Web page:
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The quick and easy way to see whether your Netflix account has been hacked

Updated 4 years ago
Published Jan 26th, 2016 7:45PM EST

You’re probably sharing your Netflix account with your loved ones, exes, and their best friends’ dads. There’s really nothing wrong with that and Netflix doesn’t care. But what Netflix does care about is where its content is seen. That’s why you absolutely must check who’s using your account and where they’re located. You should also remember that Netflix credentials are one of the cheapest commodities on the dark web, with accounts selling for less than $1 a pop.

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We have already told you how to fix your account in case you suspect hackers have sold it online and that process remains unchanged. Simply log into Netflix using an Internet browser, click on your account icon in the top right corner and then select Your account, scroll down to My profile, and then click Viewing activity.

A window showing your most recent binging sessions will pop out, but we’re not interested in that. It’s here that you have to click on See recent account access to actually see who’s using your account and where they’re based – check out this example from Tech Insider.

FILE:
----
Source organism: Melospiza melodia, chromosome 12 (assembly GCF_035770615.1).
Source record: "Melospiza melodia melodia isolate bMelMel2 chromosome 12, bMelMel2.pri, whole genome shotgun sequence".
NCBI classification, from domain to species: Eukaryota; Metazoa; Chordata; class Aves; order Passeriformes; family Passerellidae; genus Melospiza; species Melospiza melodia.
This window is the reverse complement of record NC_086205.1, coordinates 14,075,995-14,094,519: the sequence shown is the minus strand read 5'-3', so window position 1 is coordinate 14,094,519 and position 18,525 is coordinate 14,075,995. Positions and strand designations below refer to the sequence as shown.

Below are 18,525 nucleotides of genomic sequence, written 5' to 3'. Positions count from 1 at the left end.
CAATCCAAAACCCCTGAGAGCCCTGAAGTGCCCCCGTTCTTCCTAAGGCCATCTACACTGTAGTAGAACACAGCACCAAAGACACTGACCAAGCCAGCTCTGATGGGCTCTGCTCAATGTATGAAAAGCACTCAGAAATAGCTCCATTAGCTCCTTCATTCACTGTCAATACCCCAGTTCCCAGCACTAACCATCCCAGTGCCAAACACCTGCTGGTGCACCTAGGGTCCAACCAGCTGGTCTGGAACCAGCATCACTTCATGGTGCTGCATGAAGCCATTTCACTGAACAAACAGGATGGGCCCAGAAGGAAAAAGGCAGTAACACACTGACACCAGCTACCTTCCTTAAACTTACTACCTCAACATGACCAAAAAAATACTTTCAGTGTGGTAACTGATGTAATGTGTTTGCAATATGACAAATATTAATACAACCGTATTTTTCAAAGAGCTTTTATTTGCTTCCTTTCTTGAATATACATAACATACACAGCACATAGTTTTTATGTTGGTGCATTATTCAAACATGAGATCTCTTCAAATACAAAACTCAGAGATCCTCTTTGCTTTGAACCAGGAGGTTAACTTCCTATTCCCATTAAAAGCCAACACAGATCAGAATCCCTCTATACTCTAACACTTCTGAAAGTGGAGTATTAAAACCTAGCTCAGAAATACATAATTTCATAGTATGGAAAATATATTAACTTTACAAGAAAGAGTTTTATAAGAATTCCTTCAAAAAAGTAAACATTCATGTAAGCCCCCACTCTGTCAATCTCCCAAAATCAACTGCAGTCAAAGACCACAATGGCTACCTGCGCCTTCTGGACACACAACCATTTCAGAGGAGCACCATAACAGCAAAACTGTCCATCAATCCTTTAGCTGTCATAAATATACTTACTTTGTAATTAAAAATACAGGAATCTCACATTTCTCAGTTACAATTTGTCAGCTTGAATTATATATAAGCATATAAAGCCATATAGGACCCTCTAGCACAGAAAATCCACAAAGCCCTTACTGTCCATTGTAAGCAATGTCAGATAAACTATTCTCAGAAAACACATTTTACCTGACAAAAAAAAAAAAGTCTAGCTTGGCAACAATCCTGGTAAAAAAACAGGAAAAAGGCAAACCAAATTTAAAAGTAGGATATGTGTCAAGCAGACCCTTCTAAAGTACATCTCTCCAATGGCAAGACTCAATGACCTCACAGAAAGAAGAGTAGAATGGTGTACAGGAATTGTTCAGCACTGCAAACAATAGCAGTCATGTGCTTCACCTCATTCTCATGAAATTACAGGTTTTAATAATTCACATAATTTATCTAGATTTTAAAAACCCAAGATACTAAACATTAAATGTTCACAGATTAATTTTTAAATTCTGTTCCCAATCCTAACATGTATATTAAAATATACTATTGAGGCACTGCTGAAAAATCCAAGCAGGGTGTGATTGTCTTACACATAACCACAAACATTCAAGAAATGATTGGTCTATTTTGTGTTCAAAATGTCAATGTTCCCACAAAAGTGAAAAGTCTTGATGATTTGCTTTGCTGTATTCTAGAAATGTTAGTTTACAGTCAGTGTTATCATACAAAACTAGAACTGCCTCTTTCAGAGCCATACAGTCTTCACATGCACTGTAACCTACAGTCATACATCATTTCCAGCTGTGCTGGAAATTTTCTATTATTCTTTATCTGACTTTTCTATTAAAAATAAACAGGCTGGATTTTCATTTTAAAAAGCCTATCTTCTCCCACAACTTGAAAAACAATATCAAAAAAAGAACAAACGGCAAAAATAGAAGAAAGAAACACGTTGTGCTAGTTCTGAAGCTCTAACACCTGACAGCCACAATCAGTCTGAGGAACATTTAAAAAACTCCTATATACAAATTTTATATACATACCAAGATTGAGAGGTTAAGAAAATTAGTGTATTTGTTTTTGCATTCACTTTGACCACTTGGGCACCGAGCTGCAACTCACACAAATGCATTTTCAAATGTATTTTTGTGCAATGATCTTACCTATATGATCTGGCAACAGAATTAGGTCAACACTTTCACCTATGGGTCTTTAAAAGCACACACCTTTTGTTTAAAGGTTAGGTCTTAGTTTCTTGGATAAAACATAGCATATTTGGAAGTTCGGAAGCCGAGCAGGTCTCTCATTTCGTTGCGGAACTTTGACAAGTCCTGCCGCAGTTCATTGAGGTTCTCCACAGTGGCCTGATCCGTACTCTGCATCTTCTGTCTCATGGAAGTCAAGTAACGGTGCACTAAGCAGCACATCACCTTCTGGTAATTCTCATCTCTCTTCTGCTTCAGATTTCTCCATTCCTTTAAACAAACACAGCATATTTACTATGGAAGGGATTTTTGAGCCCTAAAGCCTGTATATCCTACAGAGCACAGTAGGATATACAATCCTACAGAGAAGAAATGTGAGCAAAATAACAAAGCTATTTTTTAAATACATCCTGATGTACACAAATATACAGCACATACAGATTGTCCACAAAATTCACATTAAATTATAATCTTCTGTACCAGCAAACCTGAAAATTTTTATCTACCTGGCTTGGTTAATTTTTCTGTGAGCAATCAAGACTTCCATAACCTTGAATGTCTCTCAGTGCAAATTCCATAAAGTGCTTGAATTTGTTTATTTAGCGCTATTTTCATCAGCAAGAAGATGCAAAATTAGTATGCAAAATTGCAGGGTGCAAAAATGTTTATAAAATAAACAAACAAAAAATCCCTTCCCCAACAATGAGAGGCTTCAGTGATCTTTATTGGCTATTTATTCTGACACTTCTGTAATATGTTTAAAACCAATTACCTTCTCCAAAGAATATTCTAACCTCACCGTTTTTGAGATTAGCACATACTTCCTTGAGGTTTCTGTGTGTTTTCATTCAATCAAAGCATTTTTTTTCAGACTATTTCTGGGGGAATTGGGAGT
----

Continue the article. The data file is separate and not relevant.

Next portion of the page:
As you can see, not only does Netflix tell you the exact date and time someone used your Netflix credentials, but it also shows you where they’re based and what device you’re using.

If you were hacked, you need to go to Settings next (still in Your account) and then click on Sign out of all devices. Then, you need to change your Netflix password.

But that won’t be enough to be sure hackers won’t get you again. You’ll also need to make sure your computers and personal data are secured, and that third parties do not have access to them – that’s easier said than done, though. On the other hand, it might be one your friends whose computer was hacked, and that might be why hackers are selling your Netflix account on the dark web.

If you were not hacked, you’ll see whether any of your acquaintances are using Netflix abroad, in which case you might still want to revoke their access simply to protect your account from Netflix’s increased anti-VPN policing. After all, you don’t want your account on Netflix’s naughty list when it comes to VPN abuse.

Chris Smith Senior Writer

Chris Smith has been covering consumer electronics ever since the iPhone revolutionized the industry in 2008. When he’s not writing about the most recent tech news for BGR, he closely follows the events in Marvel’s Cinematic Universe and other blockbuster franchises. Outside of work, you’ll catch him streaming almost every new movie and TV show release as soon as it's available.